964 photos
Posted by Roger Woollett on 12/10/2021 14:11:29:

That certainly sounds like M14 but you should check the pitch. Early Cowells lathes were M14x1.5 not 1.0

yes

Here is the drawing of the early spindle : **LINK**

https://www.model-engineer.co.uk/sites/7/images/member_albums/79913/669092.jpg

MichaelG.

Robert Holton12/10/2021 15:10:46
25 forum posts

I have a knackered Unimat chuck it is 14mm but the thread looks very fine. I also have what is I think a 1/2" BSF arbour . it will screw in to the $ jaw chuck that fits the lathe spindle. it's a very sloppy fit. So obviously not right. The thread pitch looks similar, but is not exactly the same. Quite course though. Nothing like the Unimat thread. Would it be any use me phoning speaking to somebody at Cowells ?

The drawing for the spindle is useful, but my spindle is not quite same. Mine is not bored right the way through for instance. On my previous Flexispeed it was.

It is quite mystifying at this stage, but as an engineer I worked with years ago said to me. ' There is not an engineering problem that can't be solved'.

Rob

Edited By Robert Holton on 12/10/2021 15:11:22

duncan webster12/10/2021 16:56:45
3597 forum posts
66 photos

Robert, where are you? My Cowells is an early, so it has M14 * 1.5 thread. If you're nearby you can borrow a chuck to try, or even bring the lathe round, but these chucks are as rare as the proverbial rocking horse droppings, so I'm not keen on trusting to the post. I'm in North Cheshire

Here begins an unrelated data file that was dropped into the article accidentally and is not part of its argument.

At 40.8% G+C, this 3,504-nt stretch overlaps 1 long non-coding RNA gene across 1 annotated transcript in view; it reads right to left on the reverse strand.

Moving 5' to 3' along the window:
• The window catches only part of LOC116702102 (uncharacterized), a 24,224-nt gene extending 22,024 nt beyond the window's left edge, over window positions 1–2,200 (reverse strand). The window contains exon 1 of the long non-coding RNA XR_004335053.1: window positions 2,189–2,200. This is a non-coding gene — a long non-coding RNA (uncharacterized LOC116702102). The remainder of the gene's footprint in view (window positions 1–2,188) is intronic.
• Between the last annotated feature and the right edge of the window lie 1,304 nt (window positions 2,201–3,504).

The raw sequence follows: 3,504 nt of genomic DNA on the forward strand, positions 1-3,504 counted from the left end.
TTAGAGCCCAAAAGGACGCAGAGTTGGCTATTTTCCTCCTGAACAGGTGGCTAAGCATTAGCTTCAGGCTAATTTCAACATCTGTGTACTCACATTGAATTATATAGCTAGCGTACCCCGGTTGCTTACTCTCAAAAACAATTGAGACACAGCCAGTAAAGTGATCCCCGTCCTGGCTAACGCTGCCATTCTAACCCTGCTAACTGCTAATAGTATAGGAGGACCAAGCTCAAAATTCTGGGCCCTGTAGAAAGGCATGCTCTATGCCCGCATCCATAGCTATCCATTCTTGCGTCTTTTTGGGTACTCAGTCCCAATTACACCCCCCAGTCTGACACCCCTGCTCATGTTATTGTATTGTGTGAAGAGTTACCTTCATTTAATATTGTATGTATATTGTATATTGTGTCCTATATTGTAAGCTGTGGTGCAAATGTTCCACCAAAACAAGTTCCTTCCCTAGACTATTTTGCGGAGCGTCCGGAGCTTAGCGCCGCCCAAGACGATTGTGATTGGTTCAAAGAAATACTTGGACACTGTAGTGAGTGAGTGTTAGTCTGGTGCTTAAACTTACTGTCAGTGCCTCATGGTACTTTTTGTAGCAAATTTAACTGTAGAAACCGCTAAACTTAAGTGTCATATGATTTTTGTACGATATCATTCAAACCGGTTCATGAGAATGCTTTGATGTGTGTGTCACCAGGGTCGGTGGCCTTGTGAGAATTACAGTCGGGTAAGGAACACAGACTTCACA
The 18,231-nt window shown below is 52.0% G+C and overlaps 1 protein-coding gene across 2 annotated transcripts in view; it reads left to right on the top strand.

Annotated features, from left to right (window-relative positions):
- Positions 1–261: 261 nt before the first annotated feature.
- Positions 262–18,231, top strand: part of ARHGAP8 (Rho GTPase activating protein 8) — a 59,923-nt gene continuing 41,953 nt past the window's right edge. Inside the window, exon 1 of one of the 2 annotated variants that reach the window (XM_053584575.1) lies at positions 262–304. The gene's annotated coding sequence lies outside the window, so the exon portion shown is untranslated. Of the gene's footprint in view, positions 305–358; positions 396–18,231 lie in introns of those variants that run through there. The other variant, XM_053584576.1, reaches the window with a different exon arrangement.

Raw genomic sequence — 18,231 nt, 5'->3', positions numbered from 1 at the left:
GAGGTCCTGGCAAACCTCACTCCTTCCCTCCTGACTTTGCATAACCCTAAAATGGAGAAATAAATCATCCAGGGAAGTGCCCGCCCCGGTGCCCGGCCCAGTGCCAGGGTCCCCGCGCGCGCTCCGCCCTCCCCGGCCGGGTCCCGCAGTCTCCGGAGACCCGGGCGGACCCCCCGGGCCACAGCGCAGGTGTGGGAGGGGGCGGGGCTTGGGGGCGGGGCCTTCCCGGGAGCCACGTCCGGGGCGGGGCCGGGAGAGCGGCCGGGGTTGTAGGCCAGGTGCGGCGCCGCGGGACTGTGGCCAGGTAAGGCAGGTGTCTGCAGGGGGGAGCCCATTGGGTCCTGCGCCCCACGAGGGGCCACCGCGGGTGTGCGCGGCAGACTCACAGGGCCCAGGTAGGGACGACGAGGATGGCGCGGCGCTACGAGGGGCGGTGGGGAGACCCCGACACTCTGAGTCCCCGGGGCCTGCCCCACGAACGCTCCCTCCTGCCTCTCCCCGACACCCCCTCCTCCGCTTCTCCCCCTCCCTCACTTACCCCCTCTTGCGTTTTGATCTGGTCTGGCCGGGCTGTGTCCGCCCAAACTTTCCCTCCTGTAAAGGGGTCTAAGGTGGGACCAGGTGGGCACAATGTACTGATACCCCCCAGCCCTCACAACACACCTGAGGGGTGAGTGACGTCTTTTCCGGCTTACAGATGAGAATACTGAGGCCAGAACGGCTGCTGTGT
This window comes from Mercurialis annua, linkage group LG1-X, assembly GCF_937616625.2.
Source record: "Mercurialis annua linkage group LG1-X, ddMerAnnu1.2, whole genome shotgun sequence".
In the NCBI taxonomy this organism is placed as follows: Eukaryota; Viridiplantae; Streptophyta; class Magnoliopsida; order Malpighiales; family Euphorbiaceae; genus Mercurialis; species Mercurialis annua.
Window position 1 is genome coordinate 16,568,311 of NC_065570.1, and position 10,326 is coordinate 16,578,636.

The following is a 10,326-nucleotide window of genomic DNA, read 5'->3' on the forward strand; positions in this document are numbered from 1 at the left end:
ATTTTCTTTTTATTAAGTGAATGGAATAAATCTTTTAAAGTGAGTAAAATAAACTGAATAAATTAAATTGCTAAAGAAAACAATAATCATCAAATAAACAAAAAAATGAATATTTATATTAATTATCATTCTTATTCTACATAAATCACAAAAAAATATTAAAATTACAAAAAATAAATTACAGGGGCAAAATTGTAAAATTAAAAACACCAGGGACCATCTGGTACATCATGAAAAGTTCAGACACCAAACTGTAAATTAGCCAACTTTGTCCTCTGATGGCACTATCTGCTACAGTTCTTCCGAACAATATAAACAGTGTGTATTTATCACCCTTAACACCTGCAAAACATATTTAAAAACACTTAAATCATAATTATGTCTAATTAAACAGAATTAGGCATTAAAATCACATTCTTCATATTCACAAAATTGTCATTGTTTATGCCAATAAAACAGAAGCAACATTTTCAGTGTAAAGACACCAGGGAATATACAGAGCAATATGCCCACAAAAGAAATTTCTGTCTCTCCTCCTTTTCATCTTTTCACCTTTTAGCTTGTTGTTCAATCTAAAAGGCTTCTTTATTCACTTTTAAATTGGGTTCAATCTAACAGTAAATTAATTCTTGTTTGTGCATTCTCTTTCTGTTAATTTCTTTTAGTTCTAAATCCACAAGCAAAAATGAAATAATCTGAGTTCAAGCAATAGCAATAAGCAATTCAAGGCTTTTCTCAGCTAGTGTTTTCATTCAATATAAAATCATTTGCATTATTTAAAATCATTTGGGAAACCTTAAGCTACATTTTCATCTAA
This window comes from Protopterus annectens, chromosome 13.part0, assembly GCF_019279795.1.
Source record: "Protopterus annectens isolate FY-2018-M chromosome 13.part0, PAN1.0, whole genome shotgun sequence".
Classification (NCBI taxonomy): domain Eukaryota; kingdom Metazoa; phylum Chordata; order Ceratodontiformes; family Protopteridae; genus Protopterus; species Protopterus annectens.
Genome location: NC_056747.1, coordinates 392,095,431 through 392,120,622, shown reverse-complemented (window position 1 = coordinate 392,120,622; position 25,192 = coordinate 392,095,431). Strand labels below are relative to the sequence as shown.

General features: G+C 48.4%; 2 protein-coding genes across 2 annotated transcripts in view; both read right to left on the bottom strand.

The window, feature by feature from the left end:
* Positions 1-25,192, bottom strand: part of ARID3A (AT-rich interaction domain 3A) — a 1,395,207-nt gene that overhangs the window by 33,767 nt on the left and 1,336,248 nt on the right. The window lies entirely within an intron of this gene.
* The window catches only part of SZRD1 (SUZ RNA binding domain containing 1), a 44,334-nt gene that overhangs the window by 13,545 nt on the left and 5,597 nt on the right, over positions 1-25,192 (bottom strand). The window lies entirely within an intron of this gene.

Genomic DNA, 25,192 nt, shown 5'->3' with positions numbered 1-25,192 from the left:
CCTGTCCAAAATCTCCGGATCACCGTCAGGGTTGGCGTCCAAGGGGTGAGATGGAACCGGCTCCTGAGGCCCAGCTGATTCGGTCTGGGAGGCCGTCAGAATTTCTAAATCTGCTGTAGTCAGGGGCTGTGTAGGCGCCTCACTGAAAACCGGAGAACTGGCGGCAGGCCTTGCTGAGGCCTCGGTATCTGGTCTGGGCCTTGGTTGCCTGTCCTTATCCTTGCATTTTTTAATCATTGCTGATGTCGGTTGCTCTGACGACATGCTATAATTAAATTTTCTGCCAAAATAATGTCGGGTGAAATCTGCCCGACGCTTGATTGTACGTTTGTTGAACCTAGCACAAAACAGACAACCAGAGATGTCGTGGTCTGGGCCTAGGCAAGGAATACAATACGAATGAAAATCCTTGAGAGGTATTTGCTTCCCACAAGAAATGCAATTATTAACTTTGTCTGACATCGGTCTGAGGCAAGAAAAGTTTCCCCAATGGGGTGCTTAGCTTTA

John Haine12/10/2021 17:17:05
4279 forum posts
252 photos

The Unimat 3 is M14 x 1 and IIRC the thread and register OD are just as you measured. I may have the odd threaded collar I could let you have to try?

Dave S12/10/2021 17:55:06
266 forum posts
56 photos

Unimat 3 and 4 are 14x1

Dave

Roger Woollett12/10/2021 18:03:26
126 forum posts
4 photos

Just put a mm steel rule against the nose. You should easily be able to see if the pitch is 1.0.

Frances IoM12/10/2021 18:26:53
1176 forum posts
28 photos
just use a M6 screw as a simple gauge
Robert Holton12/10/2021 19:19:05
25 forum posts

Hi All, I checked the internal thread on an old Unimat chuck and it is very fine. I have since removed the chuck from the Unimat I use and checked. It is indeed a very fine thread not like the thread on the Flexispeed. Is it possible there is a coarse metric thread it could be ???? I will check it with a m6 screw.

Duncan, I live in Madeley, Shropshire, near to Ironbridge, so a bit of a distance really..

Thank you everyone for all your help so far, but the mystery isn't solved yet ......

Rob.

Robert Holton12/10/2021 19:19:06
25 forum posts

Hi All, I checked the internal thread on an old Unimat chuck and it is very fine. I have since removed the chuck from the Unimat I use and checked. It is indeed a very fine thread not like the thread on the Flexispeed. Is it possible there is a coarse metric thread it could be ???? I will check it with a m6 screw.

Duncan, I live in Madeley, Shropshire, near to Ironbridge, so a bit of a distance really..

Thank you everyone for all your help so far, but the mystery isn't solved yet ......

Rob.

As a matter of interest, I have just checked the Unimat thread with a 6mm  screw and the pitch matches perfectly.

Now I will have to go through the bolts and set screws and compare with the Flexispeed thread.

Edited By Robert Holton on 12/10/2021 19:34:35